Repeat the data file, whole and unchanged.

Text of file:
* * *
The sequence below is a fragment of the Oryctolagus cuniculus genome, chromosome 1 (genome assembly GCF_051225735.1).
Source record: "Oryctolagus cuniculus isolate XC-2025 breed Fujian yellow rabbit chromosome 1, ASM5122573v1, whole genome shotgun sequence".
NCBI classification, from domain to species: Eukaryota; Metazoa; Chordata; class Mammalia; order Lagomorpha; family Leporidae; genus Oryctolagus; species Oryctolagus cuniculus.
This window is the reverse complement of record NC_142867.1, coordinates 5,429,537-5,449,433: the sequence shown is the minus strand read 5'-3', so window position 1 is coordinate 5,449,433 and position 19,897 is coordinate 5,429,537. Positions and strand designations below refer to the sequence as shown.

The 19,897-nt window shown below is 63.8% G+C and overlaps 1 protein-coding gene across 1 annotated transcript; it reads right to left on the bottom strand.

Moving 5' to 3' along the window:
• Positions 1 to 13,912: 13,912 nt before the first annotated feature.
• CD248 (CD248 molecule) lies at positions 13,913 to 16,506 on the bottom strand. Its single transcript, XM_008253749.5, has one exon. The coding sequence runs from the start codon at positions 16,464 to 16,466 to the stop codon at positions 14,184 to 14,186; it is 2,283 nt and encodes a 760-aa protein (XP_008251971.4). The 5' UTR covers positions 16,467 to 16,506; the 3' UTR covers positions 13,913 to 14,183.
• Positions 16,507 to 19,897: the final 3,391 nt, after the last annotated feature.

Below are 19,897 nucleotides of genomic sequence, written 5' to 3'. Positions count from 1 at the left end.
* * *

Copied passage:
The sequence below is a fragment of the Oryctolagus cuniculus genome, chromosome 1 (genome assembly GCF_051225735.1).
Source record: "Oryctolagus cuniculus isolate XC-2025 breed Fujian yellow rabbit chromosome 1, ASM5122573v1, whole genome shotgun sequence".
NCBI classification, from domain to species: Eukaryota; Metazoa; Chordata; class Mammalia; order Lagomorpha; family Leporidae; genus Oryctolagus; species Oryctolagus cuniculus.
This window is the reverse complement of record NC_142867.1, coordinates 5,429,537-5,449,433: the sequence shown is the minus strand read 5'-3', so window position 1 is coordinate 5,449,433 and position 19,897 is coordinate 5,429,537. Positions and strand designations below refer to the sequence as shown.

The 19,897-nt window shown below is 63.8% G+C and overlaps 1 protein-coding gene across 1 annotated transcript; it reads right to left on the bottom strand.

Moving 5' to 3' along the window:
• Positions 1 to 13,912: 13,912 nt before the first annotated feature.
• CD248 (CD248 molecule) lies at positions 13,913 to 16,506 on the bottom strand. Its single transcript, XM_008253749.5, has one exon. The coding sequence runs from the start codon at positions 16,464 to 16,466 to the stop codon at positions 14,184 to 14,186; it is 2,283 nt and encodes a 760-aa protein (XP_008251971.4). The 5' UTR covers positions 16,467 to 16,506; the 3' UTR covers positions 13,913 to 14,183.
• Positions 16,507 to 19,897: the final 3,391 nt, after the last annotated feature.

Below are 19,897 nucleotides of genomic sequence, written 5' to 3'. Positions count from 1 at the left end.